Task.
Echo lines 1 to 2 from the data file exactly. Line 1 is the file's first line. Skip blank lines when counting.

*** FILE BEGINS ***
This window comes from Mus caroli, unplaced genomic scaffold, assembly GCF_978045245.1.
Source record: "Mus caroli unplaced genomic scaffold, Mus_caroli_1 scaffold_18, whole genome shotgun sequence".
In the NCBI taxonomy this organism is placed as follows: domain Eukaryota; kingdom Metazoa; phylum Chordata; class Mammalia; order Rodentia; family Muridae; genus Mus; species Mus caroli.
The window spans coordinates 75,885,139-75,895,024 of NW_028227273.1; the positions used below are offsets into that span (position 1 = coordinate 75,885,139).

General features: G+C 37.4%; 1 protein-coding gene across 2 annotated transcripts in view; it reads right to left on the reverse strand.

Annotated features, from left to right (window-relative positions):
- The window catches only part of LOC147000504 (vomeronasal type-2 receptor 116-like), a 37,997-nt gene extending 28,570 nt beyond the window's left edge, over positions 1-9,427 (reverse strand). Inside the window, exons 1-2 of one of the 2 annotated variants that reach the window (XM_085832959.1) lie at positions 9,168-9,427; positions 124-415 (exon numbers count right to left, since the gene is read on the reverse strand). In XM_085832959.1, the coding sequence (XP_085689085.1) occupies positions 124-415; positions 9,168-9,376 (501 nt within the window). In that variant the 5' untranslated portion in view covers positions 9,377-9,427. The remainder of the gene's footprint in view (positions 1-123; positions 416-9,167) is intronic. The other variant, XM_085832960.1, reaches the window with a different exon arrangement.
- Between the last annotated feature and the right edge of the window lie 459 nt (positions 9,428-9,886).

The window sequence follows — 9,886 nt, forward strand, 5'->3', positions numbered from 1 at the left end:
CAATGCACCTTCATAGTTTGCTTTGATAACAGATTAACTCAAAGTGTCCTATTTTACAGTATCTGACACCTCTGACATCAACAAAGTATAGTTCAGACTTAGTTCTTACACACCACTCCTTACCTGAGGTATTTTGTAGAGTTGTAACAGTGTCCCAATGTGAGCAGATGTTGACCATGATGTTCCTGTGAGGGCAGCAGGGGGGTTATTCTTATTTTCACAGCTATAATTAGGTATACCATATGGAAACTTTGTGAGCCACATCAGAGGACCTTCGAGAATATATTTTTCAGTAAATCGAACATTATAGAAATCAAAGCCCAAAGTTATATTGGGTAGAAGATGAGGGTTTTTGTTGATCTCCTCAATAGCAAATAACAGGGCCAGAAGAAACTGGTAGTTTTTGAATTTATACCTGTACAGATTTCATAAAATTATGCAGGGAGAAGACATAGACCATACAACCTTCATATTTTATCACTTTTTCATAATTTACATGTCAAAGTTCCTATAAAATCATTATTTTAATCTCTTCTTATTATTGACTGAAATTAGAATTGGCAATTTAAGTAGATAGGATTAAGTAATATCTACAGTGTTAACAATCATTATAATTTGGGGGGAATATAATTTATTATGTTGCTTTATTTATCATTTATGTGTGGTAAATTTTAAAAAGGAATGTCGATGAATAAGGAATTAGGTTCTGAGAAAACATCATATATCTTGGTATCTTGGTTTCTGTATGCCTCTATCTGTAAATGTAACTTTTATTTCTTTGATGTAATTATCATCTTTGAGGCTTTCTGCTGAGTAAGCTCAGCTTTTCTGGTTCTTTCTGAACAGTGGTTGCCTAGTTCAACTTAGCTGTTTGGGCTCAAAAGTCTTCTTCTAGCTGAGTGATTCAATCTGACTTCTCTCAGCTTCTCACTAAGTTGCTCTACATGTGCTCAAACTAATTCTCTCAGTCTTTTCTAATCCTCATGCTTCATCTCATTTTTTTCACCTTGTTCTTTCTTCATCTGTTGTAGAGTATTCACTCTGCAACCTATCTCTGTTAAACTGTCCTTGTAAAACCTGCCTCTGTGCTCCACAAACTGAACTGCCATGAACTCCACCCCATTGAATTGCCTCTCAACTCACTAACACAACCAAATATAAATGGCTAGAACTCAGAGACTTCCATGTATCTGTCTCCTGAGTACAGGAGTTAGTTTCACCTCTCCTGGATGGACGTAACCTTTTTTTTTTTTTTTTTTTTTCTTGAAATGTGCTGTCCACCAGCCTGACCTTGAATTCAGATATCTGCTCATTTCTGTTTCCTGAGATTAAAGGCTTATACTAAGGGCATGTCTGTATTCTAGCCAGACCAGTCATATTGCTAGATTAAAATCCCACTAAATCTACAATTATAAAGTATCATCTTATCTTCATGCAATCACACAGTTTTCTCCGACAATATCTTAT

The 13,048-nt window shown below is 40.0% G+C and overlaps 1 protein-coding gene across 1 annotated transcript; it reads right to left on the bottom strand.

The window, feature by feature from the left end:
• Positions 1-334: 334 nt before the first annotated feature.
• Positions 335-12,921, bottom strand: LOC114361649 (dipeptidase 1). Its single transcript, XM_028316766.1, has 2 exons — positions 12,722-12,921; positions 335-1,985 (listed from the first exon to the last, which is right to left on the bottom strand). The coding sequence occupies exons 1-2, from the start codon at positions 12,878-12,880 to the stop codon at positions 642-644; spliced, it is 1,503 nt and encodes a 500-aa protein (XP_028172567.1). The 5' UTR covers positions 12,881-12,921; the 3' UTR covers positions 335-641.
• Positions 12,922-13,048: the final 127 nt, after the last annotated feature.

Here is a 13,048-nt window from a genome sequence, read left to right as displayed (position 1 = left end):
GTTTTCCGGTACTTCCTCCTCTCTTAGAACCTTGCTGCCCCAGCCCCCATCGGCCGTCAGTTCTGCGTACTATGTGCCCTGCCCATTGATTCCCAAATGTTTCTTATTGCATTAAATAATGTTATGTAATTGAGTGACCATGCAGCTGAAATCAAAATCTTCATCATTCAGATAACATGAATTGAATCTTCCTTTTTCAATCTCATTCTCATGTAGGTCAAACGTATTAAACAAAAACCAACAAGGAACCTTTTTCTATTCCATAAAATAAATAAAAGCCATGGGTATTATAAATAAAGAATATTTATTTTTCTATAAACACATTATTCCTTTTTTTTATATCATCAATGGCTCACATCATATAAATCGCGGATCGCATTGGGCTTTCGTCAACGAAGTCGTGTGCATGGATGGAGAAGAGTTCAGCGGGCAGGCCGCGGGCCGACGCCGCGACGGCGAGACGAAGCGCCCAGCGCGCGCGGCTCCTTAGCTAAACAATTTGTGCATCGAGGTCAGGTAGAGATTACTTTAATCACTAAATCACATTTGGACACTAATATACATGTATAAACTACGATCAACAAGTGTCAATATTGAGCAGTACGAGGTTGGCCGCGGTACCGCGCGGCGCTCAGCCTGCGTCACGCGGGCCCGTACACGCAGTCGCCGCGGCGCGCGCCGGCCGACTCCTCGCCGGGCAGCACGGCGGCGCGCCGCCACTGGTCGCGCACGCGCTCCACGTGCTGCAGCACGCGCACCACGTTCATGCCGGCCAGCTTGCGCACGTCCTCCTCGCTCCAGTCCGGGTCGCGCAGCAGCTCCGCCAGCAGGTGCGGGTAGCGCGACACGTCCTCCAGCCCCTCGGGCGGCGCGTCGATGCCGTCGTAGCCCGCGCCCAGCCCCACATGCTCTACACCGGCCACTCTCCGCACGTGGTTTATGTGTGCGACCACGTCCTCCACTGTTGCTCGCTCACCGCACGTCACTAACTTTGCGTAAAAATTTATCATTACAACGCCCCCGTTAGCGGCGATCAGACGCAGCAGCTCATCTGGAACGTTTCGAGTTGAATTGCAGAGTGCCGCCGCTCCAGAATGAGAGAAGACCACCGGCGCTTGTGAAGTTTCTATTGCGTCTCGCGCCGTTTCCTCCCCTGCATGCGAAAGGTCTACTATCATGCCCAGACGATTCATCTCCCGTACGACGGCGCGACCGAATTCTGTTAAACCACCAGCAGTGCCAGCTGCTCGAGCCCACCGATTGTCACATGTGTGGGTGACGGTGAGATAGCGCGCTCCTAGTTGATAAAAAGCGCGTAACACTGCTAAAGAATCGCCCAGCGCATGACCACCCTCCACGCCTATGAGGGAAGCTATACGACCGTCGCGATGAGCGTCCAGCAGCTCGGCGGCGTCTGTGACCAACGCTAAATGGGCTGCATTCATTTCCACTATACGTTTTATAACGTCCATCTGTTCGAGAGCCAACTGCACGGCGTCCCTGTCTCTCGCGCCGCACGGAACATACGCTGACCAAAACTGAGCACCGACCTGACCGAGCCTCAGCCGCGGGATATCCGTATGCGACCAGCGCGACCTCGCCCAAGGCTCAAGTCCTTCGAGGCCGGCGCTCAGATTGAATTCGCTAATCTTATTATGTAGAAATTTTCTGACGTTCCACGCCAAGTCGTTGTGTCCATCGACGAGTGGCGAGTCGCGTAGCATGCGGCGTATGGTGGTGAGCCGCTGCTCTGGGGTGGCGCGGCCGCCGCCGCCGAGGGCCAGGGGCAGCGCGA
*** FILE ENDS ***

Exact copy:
This window comes from Mus caroli, unplaced genomic scaffold, assembly GCF_978045245.1.
Source record: "Mus caroli unplaced genomic scaffold, Mus_caroli_1 scaffold_18, whole genome shotgun sequence".